The case of the runaway radiator….

Last weekend, my bedroom radiator went out of control. It made a lot of noise and then got red hot.

It was so hot it was untouchable — and it ran and ran all day, The temperature kept going up.

I had a puddle of water on the floor from where the condensation happened after I bled it — and then on Sunday about 2 pm, the radiator shut down.

I gave Landlord a call yesterday and told him that now I had no heat and that the radiator was out of control all weekend…

Here is why:

Last Friday night at 9:20, Next Door Neighbor took a rock and willfully broke the window on the ground floor where the guy in the front apartment lives; this is the apartment under mine — and the deli across the street caught her on video tape doing so. There are security cameras there.

All the cold air got into that apartment and that’s why the boiler worked overtime and this is why my radiator was smoking red hot all weekend. We have no individual boilers.

Not to mention what would have happened if that rock hurt my neighbor.

I think he was away when all of this happened. I think he still is away. Wonder if he was told she broke his window?

I saw the cops come and get her on Sunday and that’s a whole story in itself. (They didn’t even tell her what charge it was; they more or less said “you’re arrested and come with us.”This is not how you officially arrest a perp! And that’s why this is so horrific and so wrong! ) I am still angry at that. This isn’t what you do, break a window willfully…but anyway — they came and got her and looks like she will not be returning.

She will have to wait for a judge — that could take who knows how long — and a public defender will have to prepare her case. Then the judge will have to decide how much bail she will have to pay — likely she can’t pay the 10% to a bailbondsman so she will sit in that county jail until her hearing.

She is likely to get 6 months in jail for being a disorderly person, if the damage is under $500 .

Or possibly more if there is more monetary damage; a judge has to evaluate what kind of damage this is and how it was caused. That’s also possibly 3rd degree criminal mischief and 3 to 5 years in jail.

And being that Landlord replaced the entire window — not just the pane of glass — you can bet that is easily $600 to replace one window. He didn’t care about the 600 bills — he’s got homeowners/property insurance, so he will see that money returned to him.

So now there is possibly 3 to 5 years in jail, too.:( proves again that she never had any business living on her own — she needed to be in a group setting.

Also likely she will have a psych exam whilst in that county jail and awaiting the judge — and be sent to some psych jail somewhere in the county or state, while she waits for the hearing. You know there are always delays and postponements and there are also immates that are ahead of you, waiting for their turn at a hearing or sentencing.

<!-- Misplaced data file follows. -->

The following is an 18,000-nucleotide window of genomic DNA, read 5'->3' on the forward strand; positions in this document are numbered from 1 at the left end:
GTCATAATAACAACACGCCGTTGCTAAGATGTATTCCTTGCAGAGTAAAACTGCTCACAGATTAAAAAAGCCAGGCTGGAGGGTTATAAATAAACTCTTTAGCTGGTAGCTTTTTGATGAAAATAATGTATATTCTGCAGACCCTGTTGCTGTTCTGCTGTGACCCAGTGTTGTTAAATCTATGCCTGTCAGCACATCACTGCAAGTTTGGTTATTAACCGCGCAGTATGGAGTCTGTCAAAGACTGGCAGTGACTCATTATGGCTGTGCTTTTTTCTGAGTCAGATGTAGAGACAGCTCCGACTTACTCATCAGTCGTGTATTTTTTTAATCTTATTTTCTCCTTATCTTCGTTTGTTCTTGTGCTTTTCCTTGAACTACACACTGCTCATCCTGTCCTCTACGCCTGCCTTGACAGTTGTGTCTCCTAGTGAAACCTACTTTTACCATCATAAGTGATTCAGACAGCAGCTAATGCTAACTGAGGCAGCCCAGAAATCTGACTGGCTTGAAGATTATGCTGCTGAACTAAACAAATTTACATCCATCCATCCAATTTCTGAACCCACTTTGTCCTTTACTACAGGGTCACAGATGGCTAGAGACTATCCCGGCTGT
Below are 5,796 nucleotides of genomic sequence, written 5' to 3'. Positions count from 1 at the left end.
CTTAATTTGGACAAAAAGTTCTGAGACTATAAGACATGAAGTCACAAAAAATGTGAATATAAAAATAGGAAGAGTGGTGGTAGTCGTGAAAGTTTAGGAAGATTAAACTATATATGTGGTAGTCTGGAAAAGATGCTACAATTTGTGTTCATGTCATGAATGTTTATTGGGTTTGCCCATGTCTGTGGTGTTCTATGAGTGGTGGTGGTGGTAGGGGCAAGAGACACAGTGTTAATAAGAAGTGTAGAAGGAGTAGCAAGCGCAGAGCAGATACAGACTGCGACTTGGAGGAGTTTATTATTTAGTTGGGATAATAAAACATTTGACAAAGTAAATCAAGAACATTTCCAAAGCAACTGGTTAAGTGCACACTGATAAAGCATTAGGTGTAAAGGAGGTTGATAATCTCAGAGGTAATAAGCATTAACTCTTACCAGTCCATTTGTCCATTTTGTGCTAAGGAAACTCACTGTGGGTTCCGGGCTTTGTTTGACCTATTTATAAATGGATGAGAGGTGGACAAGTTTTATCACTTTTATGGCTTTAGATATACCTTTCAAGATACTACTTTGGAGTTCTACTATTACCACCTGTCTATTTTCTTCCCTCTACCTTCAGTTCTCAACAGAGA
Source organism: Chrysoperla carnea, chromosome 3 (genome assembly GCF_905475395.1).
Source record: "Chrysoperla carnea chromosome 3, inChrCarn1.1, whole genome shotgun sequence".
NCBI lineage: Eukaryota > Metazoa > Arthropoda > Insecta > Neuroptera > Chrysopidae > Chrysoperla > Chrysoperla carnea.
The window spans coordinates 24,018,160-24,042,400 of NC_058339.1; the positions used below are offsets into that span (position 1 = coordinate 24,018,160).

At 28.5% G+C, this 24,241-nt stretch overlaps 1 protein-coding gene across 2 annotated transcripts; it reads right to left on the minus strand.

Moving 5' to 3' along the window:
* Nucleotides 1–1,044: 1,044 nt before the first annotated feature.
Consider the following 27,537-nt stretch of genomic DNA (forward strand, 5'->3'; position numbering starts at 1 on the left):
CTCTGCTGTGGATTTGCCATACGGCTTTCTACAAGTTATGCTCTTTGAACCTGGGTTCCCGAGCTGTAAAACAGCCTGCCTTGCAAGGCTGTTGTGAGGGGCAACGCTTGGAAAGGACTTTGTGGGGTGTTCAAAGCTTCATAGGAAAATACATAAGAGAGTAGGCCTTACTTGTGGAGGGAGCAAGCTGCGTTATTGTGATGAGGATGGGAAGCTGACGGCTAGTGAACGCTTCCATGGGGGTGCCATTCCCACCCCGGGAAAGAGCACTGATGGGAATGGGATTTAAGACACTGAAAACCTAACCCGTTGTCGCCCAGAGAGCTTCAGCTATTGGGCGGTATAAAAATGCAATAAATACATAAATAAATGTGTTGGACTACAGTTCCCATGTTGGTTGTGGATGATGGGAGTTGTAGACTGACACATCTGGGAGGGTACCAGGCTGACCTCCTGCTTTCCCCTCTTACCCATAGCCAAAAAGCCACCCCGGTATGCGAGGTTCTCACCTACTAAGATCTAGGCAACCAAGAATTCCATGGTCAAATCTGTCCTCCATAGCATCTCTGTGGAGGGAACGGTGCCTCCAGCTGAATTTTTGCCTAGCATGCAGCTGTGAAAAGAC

She won’t be coming back.

Her apartment will be given over to somebody else; no county entity will pay for an apartment somebody is not in whilst they are in a jail.  She has been gone since Sunday afternoon. (and for all intents and purposes, he should go in there and remove the garbage, at the very least. This is a week she is gone and no doubt she’s got a ton of trash — I once saw her emerge with 3 huge bags of trash)

I never bought it that she was harmless.  Anybody who willfully breaks a window has a problem.

One thought on “The case of the runaway radiator….”

  1. Breaking a window would not create a greater heating requirement than opening that same window, so I think that something is wrong with the boiler, not the thermostat, particularly when you consider that the radiator didn’t work later on, implying a failure in the boiler, or at least of the boiler to provide hot water to the radiator. Most radiators have valves that you can adjust to control the flow of water to the radiator.

    It’s interesting that you looked up the amount of jail time that the neighbor might get, but not “implied warranty of habitability”, which your landlord is obligated to maintain by things like providing heat during heating season and potable (drinking) water at all times. You do have rights under New Jersey state law, and in fact any state in the U.S. but Arkansas in that regard.

    If you still plan to move, one thing to consider is the cost of moving items and whether or not they are worth shipping or buying a replacement at the destination. Most of my furniture is used, so it will go back to a charity when I move. I’m used to moving via U-Haul, but I don’t want to tow my car behind a truck, so I’m looking into U-Pack, which will deliver a container to my home. PODS, another company with a similar service, does not serve my area.

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